What is especially interesting is how the audience’s appetite for true stories has now moved beyond crime. Recent history is being combed through for unique and interesting stories, ranging from blockbuster dissections of an international disaster in HBO’s Chernobyl to more intimate character studies like the star-studded Fosse/Verdon about the relationship between legendary choreographer Bob Fosse and dancer Gwen Verdon.
We’re even seeing more complex political themes being tackled through real lives, with Mrs America dramatising the ratification of America’s Equal Rights Amendment, and Invisible Heroes, a YLE drama about Finnish diplomats in Pinochet’s Chile in 1973. Especially intriguing is Rashash about the manhunt for the infamous titular Saudi criminal in the 1980s. Debuting on Shahid VIP with an all-Saudi cast, and presented entirely in Arabic, it was actually written and directed by two seasoned British creators: Tony Jordan (Eastenders) and Colin Teague (Doctor Who).
"What is especially interesting is how the audience’s appetite for true stories has now moved beyond crime."
In a metatextual twist that will make your head spin, TV drama is even dramatising the behind-the-scenes drama of TV. Quiz retold the story of the contestant who cheated his way to the top prize on the UK edition of Who Wants To Be A Millionaire?, while The Loudest Voice starred Russell Crowe as Fox News chief Roger Ailes and was so current it depicted his downfall almost in real time. The BBC has also produced numerous one-off dramas over the last ten years about the backstage origins of the UK’s most popular shows such as Coronation Street and Doctor Who.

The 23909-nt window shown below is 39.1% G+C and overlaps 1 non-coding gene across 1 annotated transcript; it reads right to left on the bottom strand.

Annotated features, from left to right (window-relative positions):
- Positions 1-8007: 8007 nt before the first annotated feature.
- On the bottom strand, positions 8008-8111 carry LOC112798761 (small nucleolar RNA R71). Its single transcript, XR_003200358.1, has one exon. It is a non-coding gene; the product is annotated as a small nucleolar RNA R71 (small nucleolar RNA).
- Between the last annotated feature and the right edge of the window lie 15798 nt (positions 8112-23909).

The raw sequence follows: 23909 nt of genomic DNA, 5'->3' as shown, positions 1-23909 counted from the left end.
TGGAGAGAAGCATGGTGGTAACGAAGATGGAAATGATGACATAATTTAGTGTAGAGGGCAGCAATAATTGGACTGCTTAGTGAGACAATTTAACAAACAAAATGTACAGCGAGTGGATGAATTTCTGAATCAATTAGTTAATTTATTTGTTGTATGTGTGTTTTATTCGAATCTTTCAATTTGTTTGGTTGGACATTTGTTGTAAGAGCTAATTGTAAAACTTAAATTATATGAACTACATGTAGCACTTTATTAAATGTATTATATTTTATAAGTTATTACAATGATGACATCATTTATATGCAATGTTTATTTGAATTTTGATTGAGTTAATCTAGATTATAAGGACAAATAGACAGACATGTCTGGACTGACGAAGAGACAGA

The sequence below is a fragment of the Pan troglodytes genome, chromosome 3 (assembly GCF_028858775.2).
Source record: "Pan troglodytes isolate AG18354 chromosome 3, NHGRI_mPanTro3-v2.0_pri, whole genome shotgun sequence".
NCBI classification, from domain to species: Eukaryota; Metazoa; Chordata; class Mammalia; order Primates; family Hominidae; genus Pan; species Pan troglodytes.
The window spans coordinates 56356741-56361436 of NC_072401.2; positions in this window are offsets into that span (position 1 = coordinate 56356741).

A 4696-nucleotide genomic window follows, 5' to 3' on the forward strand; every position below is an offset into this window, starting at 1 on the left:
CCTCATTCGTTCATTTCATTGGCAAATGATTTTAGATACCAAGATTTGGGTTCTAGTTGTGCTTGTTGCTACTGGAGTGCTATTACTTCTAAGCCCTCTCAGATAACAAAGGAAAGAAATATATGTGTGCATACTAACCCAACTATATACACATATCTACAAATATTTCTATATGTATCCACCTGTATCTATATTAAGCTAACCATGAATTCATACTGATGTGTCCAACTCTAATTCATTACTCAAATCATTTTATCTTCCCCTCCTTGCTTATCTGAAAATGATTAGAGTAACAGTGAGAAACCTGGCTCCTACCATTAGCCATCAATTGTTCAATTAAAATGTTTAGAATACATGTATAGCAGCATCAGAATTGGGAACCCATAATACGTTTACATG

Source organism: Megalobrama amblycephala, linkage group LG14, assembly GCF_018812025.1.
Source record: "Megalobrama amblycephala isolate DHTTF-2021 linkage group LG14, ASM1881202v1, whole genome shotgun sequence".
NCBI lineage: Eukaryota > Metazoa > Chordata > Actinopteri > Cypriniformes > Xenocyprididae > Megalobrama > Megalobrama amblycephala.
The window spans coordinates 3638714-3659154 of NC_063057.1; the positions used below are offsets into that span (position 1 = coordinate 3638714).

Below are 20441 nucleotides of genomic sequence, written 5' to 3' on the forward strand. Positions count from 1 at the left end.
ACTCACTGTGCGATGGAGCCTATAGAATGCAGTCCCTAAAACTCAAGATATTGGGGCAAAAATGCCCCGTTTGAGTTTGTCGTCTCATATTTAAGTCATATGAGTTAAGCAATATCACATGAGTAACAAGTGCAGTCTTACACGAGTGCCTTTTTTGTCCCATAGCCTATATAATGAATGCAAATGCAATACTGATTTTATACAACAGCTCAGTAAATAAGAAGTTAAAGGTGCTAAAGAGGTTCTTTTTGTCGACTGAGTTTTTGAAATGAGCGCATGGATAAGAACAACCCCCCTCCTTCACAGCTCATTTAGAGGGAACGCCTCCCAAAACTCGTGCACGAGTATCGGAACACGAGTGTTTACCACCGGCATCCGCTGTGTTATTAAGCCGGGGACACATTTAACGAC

With true stories now so firmly embedded in the unscripted space, it’s perhaps understandable that some viewers were surprised to learn that Netflix sensation The Queen’s Gambit wasn’t based on a real person. The show had the feel of a true story, followed the beats of the sort of underdog tale that usually typifies the format, but was a now-rare example of a period drama that was completely invented.